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Save on Dryer Use: Spin it Again

When we lived overseas, everyone who had a washing machine had a ‘centrifuge’ as well.  What it did was to spin the clothes at a tremendous speed so that they were almost dry when they came out, ready to hang on the clothes line.  (Very few people had dryers.)

Now, however, we live in Canada with a nice, large washing machine and a good dryer.  On the other hand, we also have humid weather and high electricity costs.

One way I’ve discovered to beat both the weather and the hydro company is to spin my laundry an extra cycle or two, just like in those European ‘centrifuges’.  When a load of laundry is completely finished, I just restart the spin cycle to squeeze out a few more tablespoons of water.  If it’s a load of thick, thirsty towels, I’ll even do it a third time.

The laundry that comes out of the washing machine after an extra spin cycle is not nearly as wet.  Thus the extra spinning saves either a lot of time air drying or both time and money in the electric dryer.  This makeshift ‘centrifuge’ works very well for us.

Do you have any other tips for drying laundry?

For more great ideas, see Works For Me Wednesday , Raising Homemakers, No Ordinary Blog Hop, Encourage One Another Wednesday, Women Living Well Wednesdays,  Simple Lives Thursday, Thrifty Thursday, and Frugal Friday.

12 Comments

  1. Mrs. T. says:

    I don’t know why I never thought of this before! What a great idea. I am always looking for ways to save money and time when it comes to laundry 🙂
    Blessings,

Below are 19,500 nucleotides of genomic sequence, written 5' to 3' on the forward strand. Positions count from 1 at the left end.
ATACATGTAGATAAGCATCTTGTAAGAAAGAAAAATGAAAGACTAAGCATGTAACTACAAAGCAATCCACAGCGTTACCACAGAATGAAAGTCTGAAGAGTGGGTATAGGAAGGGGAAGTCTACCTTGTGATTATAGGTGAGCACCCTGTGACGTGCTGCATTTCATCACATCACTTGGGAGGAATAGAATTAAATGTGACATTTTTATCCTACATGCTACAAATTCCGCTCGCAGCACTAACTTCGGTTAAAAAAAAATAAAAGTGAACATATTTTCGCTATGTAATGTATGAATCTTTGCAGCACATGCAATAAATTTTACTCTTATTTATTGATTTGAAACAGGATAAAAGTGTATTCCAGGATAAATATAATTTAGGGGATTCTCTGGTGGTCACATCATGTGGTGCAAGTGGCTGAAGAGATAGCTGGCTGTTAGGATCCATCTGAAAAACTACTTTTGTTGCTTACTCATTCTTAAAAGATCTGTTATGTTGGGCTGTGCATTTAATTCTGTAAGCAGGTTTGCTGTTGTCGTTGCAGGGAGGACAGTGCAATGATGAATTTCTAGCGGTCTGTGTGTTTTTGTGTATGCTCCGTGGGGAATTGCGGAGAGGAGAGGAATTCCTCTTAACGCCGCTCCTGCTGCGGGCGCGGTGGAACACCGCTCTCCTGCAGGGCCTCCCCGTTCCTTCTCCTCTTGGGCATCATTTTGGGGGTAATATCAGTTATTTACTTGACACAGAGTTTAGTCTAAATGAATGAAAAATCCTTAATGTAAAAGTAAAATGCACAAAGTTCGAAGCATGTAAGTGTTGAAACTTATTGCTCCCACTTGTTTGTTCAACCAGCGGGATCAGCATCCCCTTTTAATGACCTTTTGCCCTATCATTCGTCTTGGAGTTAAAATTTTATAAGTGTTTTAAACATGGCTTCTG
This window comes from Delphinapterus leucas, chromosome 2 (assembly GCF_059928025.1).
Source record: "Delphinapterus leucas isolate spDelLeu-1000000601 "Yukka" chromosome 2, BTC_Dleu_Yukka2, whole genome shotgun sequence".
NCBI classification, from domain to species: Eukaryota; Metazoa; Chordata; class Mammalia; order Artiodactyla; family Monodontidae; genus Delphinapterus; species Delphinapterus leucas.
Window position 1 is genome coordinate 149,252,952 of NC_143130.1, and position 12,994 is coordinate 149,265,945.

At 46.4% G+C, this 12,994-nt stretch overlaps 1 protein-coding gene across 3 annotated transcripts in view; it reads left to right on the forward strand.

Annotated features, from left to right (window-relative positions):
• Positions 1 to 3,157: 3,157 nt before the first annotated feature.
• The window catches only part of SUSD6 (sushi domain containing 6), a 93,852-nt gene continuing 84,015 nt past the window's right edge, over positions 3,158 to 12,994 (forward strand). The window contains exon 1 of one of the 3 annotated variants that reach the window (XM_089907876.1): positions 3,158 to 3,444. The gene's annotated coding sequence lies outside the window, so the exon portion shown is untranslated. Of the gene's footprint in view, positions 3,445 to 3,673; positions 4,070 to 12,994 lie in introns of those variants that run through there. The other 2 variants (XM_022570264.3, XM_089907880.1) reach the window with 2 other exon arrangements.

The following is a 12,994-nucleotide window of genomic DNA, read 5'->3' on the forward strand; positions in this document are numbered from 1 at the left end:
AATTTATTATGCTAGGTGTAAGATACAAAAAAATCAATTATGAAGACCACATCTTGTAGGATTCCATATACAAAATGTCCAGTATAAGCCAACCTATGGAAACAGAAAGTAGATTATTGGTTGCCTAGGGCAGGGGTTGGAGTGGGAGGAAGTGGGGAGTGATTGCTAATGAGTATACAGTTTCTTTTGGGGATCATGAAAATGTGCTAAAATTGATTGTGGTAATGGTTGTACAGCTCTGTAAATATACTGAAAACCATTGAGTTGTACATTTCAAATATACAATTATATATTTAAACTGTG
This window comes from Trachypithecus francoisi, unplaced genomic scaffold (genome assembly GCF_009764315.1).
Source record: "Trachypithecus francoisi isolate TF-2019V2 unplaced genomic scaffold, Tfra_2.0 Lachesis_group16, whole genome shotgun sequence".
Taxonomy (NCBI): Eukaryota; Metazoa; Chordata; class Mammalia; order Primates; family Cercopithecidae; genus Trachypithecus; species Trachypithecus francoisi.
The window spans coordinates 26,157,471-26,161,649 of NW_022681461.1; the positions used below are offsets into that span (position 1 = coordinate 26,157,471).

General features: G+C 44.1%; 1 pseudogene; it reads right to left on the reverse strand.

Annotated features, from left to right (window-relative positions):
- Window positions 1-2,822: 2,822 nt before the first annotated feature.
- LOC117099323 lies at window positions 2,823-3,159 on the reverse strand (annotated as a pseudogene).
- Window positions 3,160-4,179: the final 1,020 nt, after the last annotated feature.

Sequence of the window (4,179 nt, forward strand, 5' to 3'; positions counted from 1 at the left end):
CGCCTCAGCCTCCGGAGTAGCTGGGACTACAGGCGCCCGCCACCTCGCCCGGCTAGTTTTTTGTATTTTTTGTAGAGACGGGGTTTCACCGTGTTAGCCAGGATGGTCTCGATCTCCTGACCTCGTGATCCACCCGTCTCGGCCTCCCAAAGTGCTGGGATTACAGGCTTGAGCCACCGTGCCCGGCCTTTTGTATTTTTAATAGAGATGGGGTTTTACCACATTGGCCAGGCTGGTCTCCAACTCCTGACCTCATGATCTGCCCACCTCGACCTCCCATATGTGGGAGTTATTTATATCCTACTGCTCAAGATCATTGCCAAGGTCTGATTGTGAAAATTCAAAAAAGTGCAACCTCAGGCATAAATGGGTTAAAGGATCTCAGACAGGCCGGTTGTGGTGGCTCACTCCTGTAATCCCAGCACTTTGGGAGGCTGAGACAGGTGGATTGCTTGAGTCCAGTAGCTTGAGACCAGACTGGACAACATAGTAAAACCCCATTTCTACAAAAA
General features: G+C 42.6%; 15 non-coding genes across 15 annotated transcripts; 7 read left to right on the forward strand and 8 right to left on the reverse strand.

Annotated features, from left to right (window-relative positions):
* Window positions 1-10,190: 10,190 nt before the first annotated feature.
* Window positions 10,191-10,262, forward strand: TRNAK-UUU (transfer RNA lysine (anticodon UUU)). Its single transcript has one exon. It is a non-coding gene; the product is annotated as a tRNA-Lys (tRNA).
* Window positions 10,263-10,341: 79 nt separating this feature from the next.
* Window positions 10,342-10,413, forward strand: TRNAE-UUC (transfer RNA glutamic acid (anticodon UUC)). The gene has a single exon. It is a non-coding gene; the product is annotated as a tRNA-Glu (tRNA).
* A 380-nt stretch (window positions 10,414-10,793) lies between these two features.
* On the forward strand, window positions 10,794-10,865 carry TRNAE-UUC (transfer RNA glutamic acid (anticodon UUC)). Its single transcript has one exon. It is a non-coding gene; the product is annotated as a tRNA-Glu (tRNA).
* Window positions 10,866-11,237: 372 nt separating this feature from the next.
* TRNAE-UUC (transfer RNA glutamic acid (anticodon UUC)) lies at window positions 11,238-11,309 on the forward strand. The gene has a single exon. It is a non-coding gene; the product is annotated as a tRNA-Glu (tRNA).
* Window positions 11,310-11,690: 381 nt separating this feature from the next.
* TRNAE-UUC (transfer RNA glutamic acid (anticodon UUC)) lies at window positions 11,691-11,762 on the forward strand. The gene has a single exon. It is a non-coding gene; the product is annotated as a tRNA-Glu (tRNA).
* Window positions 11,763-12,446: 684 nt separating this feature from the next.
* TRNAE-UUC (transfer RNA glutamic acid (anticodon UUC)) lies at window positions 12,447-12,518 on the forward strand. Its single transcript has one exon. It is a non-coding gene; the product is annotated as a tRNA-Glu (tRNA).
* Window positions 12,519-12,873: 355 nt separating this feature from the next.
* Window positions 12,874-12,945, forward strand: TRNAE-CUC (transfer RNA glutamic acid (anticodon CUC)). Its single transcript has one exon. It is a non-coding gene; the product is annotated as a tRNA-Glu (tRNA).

Mrs. T.

  2. Patty says:

    I run every load on “second spin” which I am fortunate to have on our machine. GREAT reminder!

    (visiting from RH)

  3. Brooke says:

    I do this too. It is amazing how much water a second/third spin will remove.

  4. Jenn4him says:

    OK, I will give it a try on my next load. No hanging clothes here for awhile, too cool.

  5. JoAnn says:

    Oh wow, this tip sounds great. My dryer is used, and I usually have to run it on a ‘touch up’ to make sure everything is completely dry after the drying cycle. I am going to try this second or third spin from now on, and see if it helps end the extra drying time. Thank you so much for sharing this. 🙂

  6. Lisa says:

    What an awesome idea! Thanks for the suggestion!

    Many blessings,
    Lisa

  7. Annie Kate says:

    Wow, thanks for all the positive feedback! I’ve never had such a flurry of comments before.

    You ladies are awesome.

    Here’s to drying laundry more quickly and more frugally!

    Annie Kate

  8. Call me crazy but doesn’t that just transfer the cost of using the dryer to the washer? I could definitely see how this would work well if you hang dry your clothes though.

    1. Annie Kate says:

      An excellent question. The answer is ‘no’ because the energy required for mechanical motion, like spinning, is much less than that required to create heat as in a dryer.

      This is just a left-over tidbit from my geek days. 🙂

      Annie Kate

  9. I had thought of that, and yes, it is more costly to make a heating element ‘glow red’ than to spin a tub of clothes. I can’t get my machine (with a computer, mind you) to re-spin!! I will go try again 🙂 Thanks for linking up this very practical post!! Blessings, Annie Kate! I never knew you were once a geek… thought once a geek, always a geek :0 LOL

  10. Love this tip! Now that it’s getting cooler, I’ve been hanging my clothes in the basement. I run them through the dryer for 20 minutes to speed up the process. However, doing the extra spin would do the same thing, plus cost less money.

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